‘This is the greatest single Bax orchestral record I have heard: the orchestral playing is magnificent throughout, of a quality that this music has been crying out for for decades but which it has never received - until now... this playing is of a high international standard - but over and above the excellence of this fine orchestra is the profound understanding and musicianship of Vernon Handley's conducting... an issue of considerable importance' International Record Review
‘This recording makes a splendid follow-up to Vernon Handley's set of the complete Bax symphonies: here some of the composer's most powerful orchestral writing receives utterly committed, full-bloodied performance, the complex textures ideally balanced and superbly recorded.' BBC Music Magazine
‘Now Handley lifts us to a new level by penetrating into Bax's emotional state. It's all here - the yearning, uncertainty, raw days, and sweeping storms. As a tone poem of a piece of music, the Boult is exemplary, but for a glimpse into the state of mind that produced November Woods, you need Vernon Handley... This recording is not only a discovery, it's a treat' American Record Guide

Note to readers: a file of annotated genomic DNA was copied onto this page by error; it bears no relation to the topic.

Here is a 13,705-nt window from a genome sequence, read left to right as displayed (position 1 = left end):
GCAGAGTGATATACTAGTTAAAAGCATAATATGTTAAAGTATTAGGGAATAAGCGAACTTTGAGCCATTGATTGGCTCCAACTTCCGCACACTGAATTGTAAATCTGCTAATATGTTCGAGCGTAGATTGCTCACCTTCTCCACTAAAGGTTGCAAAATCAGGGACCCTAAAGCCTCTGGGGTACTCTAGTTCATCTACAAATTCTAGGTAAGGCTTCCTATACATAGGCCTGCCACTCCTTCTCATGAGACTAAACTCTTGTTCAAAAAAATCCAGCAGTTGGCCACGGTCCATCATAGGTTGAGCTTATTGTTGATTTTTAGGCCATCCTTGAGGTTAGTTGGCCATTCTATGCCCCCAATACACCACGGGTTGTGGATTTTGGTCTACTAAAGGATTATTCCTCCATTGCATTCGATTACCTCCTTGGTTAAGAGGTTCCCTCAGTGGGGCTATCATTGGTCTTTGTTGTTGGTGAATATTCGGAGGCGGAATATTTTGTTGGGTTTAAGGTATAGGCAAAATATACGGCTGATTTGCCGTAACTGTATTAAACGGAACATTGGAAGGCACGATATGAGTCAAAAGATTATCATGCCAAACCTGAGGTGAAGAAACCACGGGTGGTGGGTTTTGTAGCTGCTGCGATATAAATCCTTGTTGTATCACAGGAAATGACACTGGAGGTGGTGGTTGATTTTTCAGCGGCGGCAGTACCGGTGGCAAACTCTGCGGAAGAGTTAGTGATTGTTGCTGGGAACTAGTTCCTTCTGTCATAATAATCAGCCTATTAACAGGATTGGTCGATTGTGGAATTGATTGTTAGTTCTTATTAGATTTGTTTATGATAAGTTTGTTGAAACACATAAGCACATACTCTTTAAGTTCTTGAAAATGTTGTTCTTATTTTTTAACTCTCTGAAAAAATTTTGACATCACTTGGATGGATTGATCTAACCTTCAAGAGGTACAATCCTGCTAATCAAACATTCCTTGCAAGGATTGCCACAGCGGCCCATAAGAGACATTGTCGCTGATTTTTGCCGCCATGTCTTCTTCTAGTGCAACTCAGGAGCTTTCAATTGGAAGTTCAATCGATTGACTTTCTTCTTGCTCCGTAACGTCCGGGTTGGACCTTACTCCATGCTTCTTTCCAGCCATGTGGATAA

Bax's love affair with the orchestra first fully came to fruition with the tone poem In the Faery Hills, which was completed in 1909 and also crowned his affection for the country of Ireland. Bax himself referred to it as his first orchestral work, and it was thus regarded during his lifetime. In the Faery Hills was to become his first widely played tone poem and the only one of his early orchestral scores to be published. In the Faery Hills and The Garden of Fand are influenced by Bax's early passion for Ireland, however, the reality of the First World War, the Easter rising in Dublin, along with his love affair with the pianist Harriet Cohen, made for some deeply autobiographical works.
In The Garden of Fand, completed in 1913 whilst he was living in Dublin, Bax finally fully achieved his mature impressionistic style. He referred to this as ‘the last of my Irish music', and the work evokes both the land and the sea, a constant source of inspiration for Bax. Both November Woods and Tintagel were intimately concerned with Bax's love affair with Harriet Cohen. The Sinfonietta was never performed in Bax's lifetime; it was premiered in a broadcast by the BBC Welsh Symphony Orchestra under Vernon Handley in 1983 so it is just that this recording should be led by that great conductor.